US 3671984 A
An upholstery edging formed of a thin, narrow relatively stiff, linearly oriented polypropylene fiber, randomly oriented, cloth strip, which is stretch resistant in all of its planar directions, stitched to and extending the length of an edge of an upholstery cover fabric which is to be fastened to another element, with the strip being double bent along the line of stitches to form a double ply, and with the free edge of the outer ply being bent over into a continuous tubular portion for receiving an elongated stiffening rod therein.
Description (OCR text may contain errors)
United States Patent Ambrose  UPHOLSTERY EDGING  Inventor: Jere B. Ambrose, Pontiac, Mich.
[731 Assignee: Northern Fiber Products Company, Birmingham, Mich.
221 Filed: July 12,1971
21 Appl.No.: 161,643
 US. Cl ..5/353.l, 5/3537, 297/457  int. Cl. ..B32b 3/24, A470 27/08  Field oi Search ..297/218, 219, 226, 253, 452, 297/457; 5/3531, 3532, 353.7
 References Cited UNITED STATES PATENTS 2,120,036 6/1938 Northup 5/3531 [451 June 27, 1972 2,738,835 3/1956 Eames ..297/457 3,233,253 2/1966 Cauvin.... 3,586,370 6/1971 Barecki ..297/457 Primary Examiner-Casmir A. Nunberg Anomey-Daniel G. Cullen et a].
 ABSTRACT 9 Claims, 7 Drawing Figures PATENTEDJuw l9? INV EN TOR.
JERE B. AMBROSE.
BY CULLEN, SETTLE SLOMAN a CANTOR.
UPHOLSTERY EDGING BACKGROUND OF INVENTION In the manufacture of automobile type seats, it is customary to first form the inner seat structure out of the usual metal springs, support frames, etc., and then to cover the seat back and horizontal seating portion with a foam rubber-like material, with the entire structure then covered with an upholstery fabric which is previously stitched into a cover formation out of separate fabric panels. In some seat constructions, sheets of thick, resilient, foam rubber-like plastic material is secured in face to face contact with the panels of the upholstery cover fabric which covers the forward portion of the seat back and the upper portion and forward portion of the bench or seating part.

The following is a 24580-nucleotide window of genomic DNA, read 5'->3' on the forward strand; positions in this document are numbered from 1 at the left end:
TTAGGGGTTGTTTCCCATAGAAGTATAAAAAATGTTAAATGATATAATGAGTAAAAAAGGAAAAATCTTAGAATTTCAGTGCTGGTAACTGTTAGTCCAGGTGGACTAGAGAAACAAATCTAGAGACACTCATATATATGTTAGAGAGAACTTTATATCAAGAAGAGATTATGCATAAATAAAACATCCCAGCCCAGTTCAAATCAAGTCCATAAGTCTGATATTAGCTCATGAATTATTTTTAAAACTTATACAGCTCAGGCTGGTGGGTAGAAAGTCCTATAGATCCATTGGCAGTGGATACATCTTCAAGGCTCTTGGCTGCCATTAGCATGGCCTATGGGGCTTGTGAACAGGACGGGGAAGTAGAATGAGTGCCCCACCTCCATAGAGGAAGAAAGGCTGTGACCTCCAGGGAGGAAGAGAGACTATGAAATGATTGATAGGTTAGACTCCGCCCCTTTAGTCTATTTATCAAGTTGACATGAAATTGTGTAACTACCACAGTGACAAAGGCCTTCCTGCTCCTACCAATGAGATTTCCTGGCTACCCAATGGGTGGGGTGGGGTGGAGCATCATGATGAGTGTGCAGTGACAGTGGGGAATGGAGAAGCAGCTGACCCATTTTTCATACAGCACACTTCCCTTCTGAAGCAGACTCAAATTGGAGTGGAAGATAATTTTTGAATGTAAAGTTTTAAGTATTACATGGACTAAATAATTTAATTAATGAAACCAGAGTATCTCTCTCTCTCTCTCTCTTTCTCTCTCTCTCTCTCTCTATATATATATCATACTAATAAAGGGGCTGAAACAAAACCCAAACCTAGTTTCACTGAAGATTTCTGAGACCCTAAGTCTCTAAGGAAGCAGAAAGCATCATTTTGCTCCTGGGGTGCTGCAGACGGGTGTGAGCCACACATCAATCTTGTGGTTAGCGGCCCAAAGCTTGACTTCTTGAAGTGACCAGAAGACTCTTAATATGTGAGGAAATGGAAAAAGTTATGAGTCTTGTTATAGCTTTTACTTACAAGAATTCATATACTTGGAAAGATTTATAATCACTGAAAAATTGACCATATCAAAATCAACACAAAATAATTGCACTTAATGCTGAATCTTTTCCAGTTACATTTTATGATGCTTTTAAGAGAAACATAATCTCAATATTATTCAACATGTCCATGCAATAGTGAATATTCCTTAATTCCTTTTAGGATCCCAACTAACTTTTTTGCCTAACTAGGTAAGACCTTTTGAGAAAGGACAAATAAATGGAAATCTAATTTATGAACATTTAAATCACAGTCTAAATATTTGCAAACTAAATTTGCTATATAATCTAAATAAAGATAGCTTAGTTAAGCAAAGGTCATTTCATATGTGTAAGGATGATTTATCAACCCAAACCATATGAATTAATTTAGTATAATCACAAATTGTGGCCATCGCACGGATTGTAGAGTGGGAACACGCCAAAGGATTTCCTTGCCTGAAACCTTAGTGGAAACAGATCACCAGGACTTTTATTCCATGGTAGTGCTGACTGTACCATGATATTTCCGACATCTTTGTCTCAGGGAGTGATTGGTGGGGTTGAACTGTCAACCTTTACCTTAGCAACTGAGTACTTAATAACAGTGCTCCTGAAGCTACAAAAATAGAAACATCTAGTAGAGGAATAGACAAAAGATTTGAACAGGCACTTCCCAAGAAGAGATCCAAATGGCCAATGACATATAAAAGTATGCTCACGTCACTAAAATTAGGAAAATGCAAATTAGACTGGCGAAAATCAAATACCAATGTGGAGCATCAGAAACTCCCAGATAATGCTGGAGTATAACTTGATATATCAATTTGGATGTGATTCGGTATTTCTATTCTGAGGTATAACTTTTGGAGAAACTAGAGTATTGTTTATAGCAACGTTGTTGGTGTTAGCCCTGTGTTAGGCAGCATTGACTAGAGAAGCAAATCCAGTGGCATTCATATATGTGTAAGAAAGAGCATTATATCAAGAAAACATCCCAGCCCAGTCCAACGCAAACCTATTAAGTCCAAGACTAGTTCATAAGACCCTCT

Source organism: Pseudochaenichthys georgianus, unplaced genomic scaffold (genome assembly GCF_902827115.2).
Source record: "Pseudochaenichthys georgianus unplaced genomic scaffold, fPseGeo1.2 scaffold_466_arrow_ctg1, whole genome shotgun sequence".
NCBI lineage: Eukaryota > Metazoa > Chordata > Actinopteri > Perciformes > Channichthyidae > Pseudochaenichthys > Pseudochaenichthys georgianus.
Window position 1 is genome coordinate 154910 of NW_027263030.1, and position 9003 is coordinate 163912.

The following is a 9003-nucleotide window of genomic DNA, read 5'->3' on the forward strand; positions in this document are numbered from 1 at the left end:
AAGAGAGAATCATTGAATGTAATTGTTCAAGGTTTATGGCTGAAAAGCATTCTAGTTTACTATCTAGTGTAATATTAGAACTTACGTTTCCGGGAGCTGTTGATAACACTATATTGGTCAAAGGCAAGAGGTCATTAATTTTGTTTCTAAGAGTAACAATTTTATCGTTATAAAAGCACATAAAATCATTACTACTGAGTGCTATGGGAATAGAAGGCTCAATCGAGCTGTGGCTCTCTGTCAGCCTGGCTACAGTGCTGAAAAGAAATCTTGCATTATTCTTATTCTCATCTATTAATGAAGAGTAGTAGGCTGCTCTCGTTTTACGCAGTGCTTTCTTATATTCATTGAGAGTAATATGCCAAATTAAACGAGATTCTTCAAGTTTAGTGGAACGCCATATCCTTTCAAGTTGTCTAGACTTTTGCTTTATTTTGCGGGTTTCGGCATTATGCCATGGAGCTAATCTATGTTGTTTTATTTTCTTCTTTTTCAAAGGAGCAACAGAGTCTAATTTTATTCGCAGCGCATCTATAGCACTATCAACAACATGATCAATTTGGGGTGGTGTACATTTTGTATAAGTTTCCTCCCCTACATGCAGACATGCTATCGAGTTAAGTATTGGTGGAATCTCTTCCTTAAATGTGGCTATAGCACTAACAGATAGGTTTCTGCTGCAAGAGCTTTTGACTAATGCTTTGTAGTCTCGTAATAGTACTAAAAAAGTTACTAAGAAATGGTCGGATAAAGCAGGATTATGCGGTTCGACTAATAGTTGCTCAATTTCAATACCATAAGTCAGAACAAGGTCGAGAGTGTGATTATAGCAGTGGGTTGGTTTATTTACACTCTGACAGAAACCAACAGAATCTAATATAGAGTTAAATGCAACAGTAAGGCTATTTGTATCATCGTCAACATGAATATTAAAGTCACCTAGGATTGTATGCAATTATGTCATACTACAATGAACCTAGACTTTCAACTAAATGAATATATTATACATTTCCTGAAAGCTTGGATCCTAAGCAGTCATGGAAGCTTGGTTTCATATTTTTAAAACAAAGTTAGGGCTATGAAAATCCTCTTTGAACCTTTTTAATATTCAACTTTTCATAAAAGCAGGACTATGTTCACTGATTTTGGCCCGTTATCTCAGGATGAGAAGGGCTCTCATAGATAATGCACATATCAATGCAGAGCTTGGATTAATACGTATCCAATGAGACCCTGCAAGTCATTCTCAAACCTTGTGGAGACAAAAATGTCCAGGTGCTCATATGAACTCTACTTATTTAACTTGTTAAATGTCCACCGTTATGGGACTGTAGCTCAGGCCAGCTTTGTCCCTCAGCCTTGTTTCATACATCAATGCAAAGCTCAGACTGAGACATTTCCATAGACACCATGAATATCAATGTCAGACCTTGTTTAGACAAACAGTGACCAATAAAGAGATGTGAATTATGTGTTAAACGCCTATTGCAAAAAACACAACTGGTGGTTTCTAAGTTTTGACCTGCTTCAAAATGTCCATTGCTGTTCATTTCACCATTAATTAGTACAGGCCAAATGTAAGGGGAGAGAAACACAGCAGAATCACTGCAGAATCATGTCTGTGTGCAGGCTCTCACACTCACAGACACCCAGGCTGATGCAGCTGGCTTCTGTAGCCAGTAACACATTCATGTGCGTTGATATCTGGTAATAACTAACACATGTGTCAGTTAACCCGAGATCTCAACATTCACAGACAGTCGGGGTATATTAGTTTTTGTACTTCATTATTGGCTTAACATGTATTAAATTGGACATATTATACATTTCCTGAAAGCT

The upholstery fabric is usually made of either a woven fabric material or a monolithic sheet plastic material or combination of these, stitched together in various panel formations. All of these materials tend to stretchand to pucker and wrinkle, particularly along lines of stitching. Thus, in fastening the edges of cover panels together or fastening edges of the cover panels to the under supporting structure of the seat, such as the spring frames, particularly where the cover material is jointly assembled with the seats of resilient foam material, it is difficult to form straight, unpuckered and wrinkle-free seams during the process of manufacturing the upholstery cover and during the assembly to the seat frame. Also, there is a tendency of the cover to wrinkle and to pucker and at times, to actually tear along its edge joints, after a period of use of the seat. This is particularly aggravated since automotive seats, are exposed to varying climatic conditions including varying temperatures, humidities, etc., which affect fabric and seat covers.